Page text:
For a birdwatcher, it is renowned as the Scottish stronghold of the hawfinch, a large, but surprisingly elusive, finch that has an odd preference for living in the grounds of stately homes.
On Tuesday, Crafty Green Boyfriend and I decided to walk from our B&B in Perth to Scone Palace, meet the hawfinches and catch a bus back. The walk there takes you through farm fields where yellowhammers and skylarks sing, then woodland, including along part of the lovely Quarrymill Woodland Park. We discovered a lovely woodland walk that we'd never walked before, full of elegant birches and rhododendrons, the latter which are invasive but still very pretty.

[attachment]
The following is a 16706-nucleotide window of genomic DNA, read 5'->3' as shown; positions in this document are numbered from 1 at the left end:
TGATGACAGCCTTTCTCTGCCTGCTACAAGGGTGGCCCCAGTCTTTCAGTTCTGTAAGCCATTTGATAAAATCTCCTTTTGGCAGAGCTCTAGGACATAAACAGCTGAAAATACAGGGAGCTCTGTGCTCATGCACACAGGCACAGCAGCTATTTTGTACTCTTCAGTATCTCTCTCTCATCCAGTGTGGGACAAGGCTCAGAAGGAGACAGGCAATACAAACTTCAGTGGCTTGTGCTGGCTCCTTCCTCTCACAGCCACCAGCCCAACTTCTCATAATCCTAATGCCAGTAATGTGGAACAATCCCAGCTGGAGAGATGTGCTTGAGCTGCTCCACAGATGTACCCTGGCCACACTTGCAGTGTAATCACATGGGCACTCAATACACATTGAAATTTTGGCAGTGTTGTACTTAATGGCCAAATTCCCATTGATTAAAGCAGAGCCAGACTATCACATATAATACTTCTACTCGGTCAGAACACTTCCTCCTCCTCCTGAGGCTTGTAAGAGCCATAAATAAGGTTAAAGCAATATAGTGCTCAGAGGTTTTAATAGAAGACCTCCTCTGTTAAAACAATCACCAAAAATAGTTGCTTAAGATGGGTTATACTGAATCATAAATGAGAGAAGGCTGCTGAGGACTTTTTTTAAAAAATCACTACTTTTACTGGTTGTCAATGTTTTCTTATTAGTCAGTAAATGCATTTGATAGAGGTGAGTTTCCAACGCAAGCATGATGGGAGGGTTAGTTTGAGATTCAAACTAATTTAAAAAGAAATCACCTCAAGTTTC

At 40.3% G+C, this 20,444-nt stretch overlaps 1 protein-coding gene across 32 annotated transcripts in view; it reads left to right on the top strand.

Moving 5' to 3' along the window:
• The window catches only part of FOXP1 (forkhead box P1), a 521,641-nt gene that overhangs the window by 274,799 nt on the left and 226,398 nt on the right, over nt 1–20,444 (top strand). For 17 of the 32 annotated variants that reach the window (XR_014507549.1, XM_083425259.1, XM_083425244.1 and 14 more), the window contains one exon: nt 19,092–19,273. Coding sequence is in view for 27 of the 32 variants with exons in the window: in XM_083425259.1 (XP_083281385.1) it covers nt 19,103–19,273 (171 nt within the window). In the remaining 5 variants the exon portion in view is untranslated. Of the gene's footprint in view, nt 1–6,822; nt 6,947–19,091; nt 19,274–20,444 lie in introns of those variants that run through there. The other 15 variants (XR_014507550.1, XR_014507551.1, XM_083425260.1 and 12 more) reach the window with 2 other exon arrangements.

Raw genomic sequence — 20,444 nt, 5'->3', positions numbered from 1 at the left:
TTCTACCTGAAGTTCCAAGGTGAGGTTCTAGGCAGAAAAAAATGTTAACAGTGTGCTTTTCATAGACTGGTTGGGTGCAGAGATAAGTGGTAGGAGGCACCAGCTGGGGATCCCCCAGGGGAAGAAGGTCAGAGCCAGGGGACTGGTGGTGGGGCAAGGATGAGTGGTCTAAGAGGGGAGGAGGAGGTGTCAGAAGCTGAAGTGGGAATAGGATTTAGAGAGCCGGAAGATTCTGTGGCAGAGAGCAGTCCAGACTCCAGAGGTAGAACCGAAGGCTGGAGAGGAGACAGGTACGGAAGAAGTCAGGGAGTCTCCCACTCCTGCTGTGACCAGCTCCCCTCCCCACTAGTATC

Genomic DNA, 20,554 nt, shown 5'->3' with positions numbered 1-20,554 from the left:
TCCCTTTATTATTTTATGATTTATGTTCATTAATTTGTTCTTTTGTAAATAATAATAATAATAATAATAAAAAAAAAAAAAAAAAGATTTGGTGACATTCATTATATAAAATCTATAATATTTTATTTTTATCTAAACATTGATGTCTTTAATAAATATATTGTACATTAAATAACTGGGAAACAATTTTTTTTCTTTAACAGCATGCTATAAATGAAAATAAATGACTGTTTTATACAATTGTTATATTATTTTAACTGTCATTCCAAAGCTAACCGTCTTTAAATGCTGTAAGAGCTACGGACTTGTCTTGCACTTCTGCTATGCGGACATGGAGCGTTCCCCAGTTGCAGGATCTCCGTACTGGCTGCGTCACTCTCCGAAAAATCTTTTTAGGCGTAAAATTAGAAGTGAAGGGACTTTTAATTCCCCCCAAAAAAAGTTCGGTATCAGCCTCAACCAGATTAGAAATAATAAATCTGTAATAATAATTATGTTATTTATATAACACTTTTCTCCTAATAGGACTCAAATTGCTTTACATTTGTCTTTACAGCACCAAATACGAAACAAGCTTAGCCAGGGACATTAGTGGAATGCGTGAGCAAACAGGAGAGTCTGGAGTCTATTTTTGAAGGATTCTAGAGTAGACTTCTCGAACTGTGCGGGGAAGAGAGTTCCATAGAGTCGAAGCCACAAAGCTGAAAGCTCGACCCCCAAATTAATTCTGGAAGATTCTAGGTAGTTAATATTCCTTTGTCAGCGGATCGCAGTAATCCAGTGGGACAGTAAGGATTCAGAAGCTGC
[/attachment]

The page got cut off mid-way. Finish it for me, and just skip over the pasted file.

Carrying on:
The grounds of Scone Palace are renowned for their trees. The botanist David Douglas was born in Scone and was responsible for introducing a number of tree species to the UK, including the Douglas Fir (I didn't check, but I think the trees in this photo, taken from the David Douglas Pavilion, are Douglas Firs).
sand martins, oystercatchers and a common sandpiper among other birds.
We kept our eyes open as we wandered round, but we didn't see any hawfinches. We did however see a couple of spotted flycatchers, our first for the year and another elusive species. And we saw another yellowhammer, which Crafty Green Boyfriend caught on film (click on the photo to enlarge it).
We then walked back to our B&B, as it hadn't been as long a walk as we had originally thought it would be.
***A reminder that I'm running a blog giveaway to win a pdf of my book Bougainvillea Dancing, poetry, prose and photos inspired by Malawi. Find out more and enter here.
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